Tourism : The only industry in the town is tourism. Suzdal avoided the industrialisation of the Soviet times and was able to preserve a great number of stunning examples of the Russian architecture of the 13th-19th century. There are 305 monuments and listed buildings in Suzdal, including 30 churches, 14 bell towers and 5 monasteries and convents. 79 of them are federally protected buildings and 167 are regionally protected. In 1992 two of the monuments (Saviour Monastery of St Euthymius and Kremlin with Nativity of the Virgin Cathedral) were included in the UNESCO World Heritage List, together with six other White Monuments in this region.

Festivals : Open Russian Festival of Animated Film is held in Suzdal in March annually since 2002, with the support of the Russian Ministry of Culture.
Cucumber Day Festival with folk music performances is celebrated by locals on the second Saturday of July, every year since 2001

Acces : There are no trains to Suzdal, so aside from organized bus tours, the only way to reach the city is by bus or car.
By train : The closest train station is in Vladimir. All trains running from Moscow to Nizhny Novgorod stops there. Travel time by high-speed train from Moscow to Vladimir — 1 h 40 min, by slow — 3-3.5 h. Vladimir’s bus station is 50 meters away from the train station (across the parking lot)
By bus : Buses from Vladimir depart every 20-30 min, 6:30 — 21:40, but take your time to find a bus station that brings you back, as it might not be obvious from where to start the journey back. Besides, there are buses from Ivanovo, Kostroma, Yaroslavl, Moscow (once daily from Moscow’s Shelkovskaya bus station and couple more from Moscow’s Kursky Train Station, travel time 4 h). Infrequent (2-3 times a day) suburban buses go from Suzdal to Kovrov and Gavrilov Posad. No direct connections to Yuryev-Polsky.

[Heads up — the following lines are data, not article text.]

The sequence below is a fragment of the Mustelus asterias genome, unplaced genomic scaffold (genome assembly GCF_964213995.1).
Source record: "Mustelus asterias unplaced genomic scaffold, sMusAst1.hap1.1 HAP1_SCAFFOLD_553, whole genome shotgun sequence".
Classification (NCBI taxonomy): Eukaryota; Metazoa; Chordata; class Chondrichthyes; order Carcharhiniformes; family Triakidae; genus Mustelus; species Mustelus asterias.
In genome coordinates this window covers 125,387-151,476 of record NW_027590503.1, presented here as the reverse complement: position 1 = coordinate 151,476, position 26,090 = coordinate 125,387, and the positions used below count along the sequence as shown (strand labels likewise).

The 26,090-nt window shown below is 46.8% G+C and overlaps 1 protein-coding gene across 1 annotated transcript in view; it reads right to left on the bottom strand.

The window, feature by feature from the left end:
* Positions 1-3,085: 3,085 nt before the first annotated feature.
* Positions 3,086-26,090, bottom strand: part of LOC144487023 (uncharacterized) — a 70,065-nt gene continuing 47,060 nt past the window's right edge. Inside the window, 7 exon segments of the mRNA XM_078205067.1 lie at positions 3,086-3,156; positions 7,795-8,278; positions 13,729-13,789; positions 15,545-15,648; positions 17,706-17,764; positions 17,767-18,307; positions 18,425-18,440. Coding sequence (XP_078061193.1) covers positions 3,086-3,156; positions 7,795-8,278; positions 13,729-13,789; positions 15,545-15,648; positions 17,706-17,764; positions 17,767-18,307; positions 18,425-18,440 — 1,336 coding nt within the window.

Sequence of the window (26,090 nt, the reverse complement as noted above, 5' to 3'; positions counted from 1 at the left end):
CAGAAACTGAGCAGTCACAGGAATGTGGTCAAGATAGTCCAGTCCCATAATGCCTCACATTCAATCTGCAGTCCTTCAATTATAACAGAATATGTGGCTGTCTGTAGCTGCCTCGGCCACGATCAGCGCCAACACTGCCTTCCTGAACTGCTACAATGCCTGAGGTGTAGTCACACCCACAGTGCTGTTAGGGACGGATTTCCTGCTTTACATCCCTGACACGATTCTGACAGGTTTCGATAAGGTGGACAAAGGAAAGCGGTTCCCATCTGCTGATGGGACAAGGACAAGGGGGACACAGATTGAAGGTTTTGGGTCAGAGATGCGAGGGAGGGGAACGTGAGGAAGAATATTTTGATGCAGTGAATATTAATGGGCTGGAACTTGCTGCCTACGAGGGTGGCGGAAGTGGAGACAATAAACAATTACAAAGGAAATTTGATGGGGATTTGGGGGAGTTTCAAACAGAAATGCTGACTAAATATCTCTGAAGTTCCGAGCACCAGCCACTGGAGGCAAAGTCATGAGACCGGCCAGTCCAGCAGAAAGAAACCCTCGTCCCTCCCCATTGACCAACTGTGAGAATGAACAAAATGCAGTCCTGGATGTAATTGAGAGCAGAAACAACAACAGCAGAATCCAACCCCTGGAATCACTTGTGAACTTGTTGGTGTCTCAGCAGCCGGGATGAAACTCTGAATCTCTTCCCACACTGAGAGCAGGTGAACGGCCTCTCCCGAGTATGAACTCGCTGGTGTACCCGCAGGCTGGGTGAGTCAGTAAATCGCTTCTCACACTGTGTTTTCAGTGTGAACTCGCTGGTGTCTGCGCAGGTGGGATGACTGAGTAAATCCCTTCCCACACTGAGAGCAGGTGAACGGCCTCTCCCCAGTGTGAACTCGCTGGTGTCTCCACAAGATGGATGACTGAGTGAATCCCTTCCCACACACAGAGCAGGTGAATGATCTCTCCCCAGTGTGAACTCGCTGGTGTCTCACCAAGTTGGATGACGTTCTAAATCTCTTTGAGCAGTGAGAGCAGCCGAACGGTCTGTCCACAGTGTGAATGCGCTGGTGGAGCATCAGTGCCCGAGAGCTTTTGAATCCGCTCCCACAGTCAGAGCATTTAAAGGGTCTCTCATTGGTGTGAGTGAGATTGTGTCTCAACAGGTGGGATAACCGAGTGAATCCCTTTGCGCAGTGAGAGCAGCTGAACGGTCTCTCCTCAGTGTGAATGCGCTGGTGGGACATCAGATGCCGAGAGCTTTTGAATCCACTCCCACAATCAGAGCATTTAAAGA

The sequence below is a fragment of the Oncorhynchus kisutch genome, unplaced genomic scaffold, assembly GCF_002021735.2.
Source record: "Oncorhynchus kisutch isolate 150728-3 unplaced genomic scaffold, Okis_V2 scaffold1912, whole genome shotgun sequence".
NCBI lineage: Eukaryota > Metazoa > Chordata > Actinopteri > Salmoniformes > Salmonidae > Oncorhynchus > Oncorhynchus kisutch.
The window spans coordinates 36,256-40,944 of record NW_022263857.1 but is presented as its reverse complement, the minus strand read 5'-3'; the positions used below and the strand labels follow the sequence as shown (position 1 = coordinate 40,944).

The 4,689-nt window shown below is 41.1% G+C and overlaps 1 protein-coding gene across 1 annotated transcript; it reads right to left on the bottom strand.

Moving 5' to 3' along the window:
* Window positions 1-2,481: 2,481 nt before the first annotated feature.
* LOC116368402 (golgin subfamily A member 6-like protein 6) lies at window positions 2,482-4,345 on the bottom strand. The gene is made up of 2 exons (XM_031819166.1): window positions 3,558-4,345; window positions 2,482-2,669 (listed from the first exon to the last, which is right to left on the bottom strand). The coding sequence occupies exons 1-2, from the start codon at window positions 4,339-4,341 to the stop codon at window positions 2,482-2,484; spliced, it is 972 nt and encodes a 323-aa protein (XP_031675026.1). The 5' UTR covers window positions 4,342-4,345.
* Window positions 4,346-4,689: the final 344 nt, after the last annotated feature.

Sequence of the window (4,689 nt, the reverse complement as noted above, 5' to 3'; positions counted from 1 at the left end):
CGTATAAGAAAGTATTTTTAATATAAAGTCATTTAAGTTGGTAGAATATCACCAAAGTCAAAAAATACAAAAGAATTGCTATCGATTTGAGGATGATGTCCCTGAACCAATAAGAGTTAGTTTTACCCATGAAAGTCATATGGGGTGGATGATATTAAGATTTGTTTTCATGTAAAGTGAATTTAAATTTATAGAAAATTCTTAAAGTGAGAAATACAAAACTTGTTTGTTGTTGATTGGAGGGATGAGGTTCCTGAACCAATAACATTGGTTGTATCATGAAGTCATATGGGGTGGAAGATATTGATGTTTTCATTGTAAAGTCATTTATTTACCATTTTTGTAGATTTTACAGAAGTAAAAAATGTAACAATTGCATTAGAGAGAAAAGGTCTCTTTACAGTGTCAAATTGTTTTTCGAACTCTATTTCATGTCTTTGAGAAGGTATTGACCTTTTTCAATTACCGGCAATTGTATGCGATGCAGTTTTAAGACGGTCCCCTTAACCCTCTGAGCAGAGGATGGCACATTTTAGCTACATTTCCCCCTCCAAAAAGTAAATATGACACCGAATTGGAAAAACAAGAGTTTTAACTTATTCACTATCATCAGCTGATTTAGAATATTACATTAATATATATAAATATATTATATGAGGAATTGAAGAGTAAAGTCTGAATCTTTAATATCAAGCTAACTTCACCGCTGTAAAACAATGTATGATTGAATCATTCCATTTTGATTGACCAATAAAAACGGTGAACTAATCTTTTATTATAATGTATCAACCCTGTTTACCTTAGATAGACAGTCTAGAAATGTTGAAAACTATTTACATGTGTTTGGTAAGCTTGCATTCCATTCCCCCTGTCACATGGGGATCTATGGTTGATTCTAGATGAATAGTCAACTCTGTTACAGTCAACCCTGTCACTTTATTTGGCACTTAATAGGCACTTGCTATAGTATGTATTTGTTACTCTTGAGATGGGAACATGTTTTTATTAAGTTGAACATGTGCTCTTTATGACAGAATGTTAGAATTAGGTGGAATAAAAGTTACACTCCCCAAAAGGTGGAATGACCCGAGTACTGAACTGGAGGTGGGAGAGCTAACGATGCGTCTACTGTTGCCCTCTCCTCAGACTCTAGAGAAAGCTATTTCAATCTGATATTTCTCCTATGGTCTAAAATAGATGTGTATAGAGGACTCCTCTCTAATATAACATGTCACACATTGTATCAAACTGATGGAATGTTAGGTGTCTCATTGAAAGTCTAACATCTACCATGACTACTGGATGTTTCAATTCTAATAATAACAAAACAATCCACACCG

1 Suzdal Bus station, 44 Vasilyevskaya str. +7 49231 20147, fax: +7 49231 21845. 04:30-20:00. It’s located 1 km east of the center, which is a 20 minute walk along Vasilievsky street or a short taxi ride. But, if you are coming by bus from Vladimir, do not get off there. You can stay seated and pay an extra 14 RUB to go to the center with the same bus. Bus station itself is rather primitive, with minimal snack and toilet facilities available.

By car : Along A-113 road from Vladimir (40 km) or Ivanovo (80 km). If coming from Moscow (220 km), follow Vladimir’s Northern old bypass, then turn left.

Attractions : Rizopolozhensky Monastery ,Museum of wooden architecture , Bells listening. @ the Monastery of Saint Euthymius , Suzdal Kremlin , Cathedral of the Nativity Theotokos , Archbishop’s chambers , Wooden Church of St. Nicholas , Church of the Assumption ,Church of St. Nicholas , Church of the ?hrist Nativity , Monastery of St. Euthymius ,Savior Cathedral , St. John the Baptist Church .St. Alexander Convent , athedral of the Intercession, Pokrovskaya ulitsa, Saints Peter and Paul church , St. Nicholas church ,Rizopolozhensky Monastery , Monastery Belltower , Remains of Sretenskoi Refectory Church , Holy Gate , Church of Feast of the Cross , Friday Church , Church of Nativity of St. John the Baptist . Founded in 1739